06 September 2011
The Connect US Fund
Describe the impact on foreign policy you have made in your current/past jobs.
I have contributed to concrete gains in preventing nuclear terrorism. In March 2009, I founded the Fissile Materials Working Group, the world’s leading coalition of nuclear terrorism experts. I also regularly act as a jargon-free nuclear security expert in the media. Second, I have educated hundreds of people about the foreign policy-making process and empowered them to act; I have done this through my graduate-level courses at New York University and George Washington, and my writing. Finally, I continue to “grow the bench” of next generation foreign policy thinkers through my work as a Truman National Security Fellow and my mentoring.
What personal contribution to foreign policy are you most proud of?
I am most proud of running the Connect US Fund, a small team of foreign policy advocates working to build relationships among diverse actors and deliver targeted asks to policymakers. Through a program of grant-making and operations which foster stronger collaboration and advocacy among NGOs, we seek to advance responsible U.S. global engagement in an increasingly interdependent world.
What is your vision of foreign policy in the 21st Century?
Foreign policy should be more strategic and collaborative in nature; the more we take into perspective different and varied stakeholders, the more robust, inclusive, and democratic our foreign policy will be, and the more reflective of our American values.
What is the greatest foreign policy issue facing our generation?
Experts agree the threat of nuclear terrorism is the number one threat facing our nation and the world today; it’s also one of the most preventable. The global stockpile of nuclear materials is large enough today to build another 100,000 nuclear bombs and these materials continue to accumulate in unstable regions and countries. Unfortunately, not enough has been done to lockdown of these dangerous materials and crucial anti-terror nonproliferation programs continue to be under-funded.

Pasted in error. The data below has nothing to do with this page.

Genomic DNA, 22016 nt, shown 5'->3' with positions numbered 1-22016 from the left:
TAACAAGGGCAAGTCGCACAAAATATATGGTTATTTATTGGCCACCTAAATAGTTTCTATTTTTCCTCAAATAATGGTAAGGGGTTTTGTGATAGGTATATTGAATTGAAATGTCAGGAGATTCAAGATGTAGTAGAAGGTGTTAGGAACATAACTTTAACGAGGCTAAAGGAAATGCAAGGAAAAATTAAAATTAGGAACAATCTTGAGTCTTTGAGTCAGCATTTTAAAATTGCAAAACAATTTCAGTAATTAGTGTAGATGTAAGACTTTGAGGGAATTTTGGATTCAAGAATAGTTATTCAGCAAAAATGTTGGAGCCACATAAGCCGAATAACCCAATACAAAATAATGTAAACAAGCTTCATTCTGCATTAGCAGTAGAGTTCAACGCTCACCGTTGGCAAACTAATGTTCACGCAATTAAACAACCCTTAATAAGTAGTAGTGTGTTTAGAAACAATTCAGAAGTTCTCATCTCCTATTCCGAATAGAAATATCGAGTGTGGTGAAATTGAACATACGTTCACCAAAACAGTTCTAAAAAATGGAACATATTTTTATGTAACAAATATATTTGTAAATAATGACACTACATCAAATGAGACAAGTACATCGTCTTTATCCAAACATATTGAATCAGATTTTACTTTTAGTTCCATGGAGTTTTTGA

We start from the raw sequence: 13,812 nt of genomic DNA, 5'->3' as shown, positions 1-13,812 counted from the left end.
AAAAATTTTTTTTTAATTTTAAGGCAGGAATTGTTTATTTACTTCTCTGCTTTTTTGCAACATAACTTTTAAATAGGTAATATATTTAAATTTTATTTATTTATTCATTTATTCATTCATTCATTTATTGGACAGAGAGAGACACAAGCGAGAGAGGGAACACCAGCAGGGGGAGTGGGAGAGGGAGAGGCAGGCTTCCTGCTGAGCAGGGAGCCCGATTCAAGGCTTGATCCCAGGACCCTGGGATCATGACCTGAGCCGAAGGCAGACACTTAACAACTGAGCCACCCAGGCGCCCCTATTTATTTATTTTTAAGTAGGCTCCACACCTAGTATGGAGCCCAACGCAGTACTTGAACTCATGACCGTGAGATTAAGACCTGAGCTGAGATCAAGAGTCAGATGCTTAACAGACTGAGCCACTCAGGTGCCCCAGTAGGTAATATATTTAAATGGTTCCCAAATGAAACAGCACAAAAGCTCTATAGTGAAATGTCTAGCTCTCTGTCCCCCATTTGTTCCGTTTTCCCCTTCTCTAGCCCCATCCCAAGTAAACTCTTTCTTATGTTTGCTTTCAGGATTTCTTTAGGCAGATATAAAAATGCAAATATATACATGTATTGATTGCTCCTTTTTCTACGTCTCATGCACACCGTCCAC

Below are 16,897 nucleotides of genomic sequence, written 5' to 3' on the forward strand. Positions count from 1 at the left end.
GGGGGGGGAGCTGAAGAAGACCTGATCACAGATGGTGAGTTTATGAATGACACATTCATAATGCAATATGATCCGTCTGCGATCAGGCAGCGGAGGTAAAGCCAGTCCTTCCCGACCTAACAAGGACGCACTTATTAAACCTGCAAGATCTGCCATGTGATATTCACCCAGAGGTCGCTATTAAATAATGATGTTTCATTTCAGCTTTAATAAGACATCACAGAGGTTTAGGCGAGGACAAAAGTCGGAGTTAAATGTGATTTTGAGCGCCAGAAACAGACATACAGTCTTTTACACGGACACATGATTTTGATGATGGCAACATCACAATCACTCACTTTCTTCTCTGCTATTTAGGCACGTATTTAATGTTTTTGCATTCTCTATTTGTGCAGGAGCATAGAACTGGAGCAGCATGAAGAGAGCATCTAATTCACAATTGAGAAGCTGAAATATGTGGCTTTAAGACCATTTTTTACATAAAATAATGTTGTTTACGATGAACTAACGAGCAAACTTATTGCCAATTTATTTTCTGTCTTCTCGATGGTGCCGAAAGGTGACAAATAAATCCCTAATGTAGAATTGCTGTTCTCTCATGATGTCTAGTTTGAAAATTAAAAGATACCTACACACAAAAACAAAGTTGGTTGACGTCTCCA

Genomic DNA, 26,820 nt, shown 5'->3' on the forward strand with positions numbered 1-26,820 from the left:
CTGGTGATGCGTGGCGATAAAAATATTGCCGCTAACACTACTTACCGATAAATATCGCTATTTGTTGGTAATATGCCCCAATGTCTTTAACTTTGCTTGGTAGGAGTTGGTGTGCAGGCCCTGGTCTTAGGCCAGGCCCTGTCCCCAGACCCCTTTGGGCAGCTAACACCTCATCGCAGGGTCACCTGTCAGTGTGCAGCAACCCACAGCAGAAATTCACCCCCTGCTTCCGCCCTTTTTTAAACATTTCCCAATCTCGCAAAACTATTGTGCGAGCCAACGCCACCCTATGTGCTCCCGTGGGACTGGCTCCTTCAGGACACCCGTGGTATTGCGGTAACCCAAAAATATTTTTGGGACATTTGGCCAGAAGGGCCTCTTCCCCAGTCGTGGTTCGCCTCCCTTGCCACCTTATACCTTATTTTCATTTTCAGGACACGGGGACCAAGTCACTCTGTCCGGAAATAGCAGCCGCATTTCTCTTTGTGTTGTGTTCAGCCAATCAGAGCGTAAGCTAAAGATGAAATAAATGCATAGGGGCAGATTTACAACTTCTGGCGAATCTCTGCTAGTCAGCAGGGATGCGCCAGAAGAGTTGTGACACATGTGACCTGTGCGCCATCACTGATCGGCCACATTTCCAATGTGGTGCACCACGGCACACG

What challenges need to be overcome to create better foreign policy?
Partisanship continues has gotten worse. Politics oftentimes stand in the way of good policy. It's unfortunate that our policymakers – on both sides of the aisle – cannot look beyond partisanship when making decisions that will affect not only U.S. national security and domestic well-being, but our standing in the world.
What personal, managerial, and leadership skills and traits must the next generation of foreign policy leaders possess?
Advances in technology have allowed us to Skype with colleagues around the world and get instant updates via Twitter. We are interconnected and we need to start thinking that way, start collaborating for maximum impact. Leaders need also be flexible, as information flow is rapid and circumstances can change in the blink of an eye or the click of a mouse.
How can foreign affairs be made more accessible to Americans, particularly younger generations?
Connect the foreign to the domestic, the everyday, the personal. We need to be better about talking with people in the space in which they currently exist – what's important to them on a day to day basis?
Which living or dead foreign policy practitioner do you look up to the most?
I admire John Adams for his tireless work to establish America and instill in our government the values that make our country great: equality, liberty, freedom, and opportunity. These values have resonated through the centuries and it's what has drawn generations of immigrants to our great nation.
Which living or dead foreign policy practitioner do you think has missed the mark and why?
In a globalized, interconnected world, President George W. Bush was anything but. From his brash invasion of Iraq to the way he treated international partners – and even American citizens – he exemplified the opposite of good global governance.
If you could change a critical decision in history to affect foreign policy, what would it be?
I would have had the U.S. join World War II earlier than we did. We could have stopped the genocide of millions of people during the Holocaust and perhaps headed off using nuclear bombs against innocent people.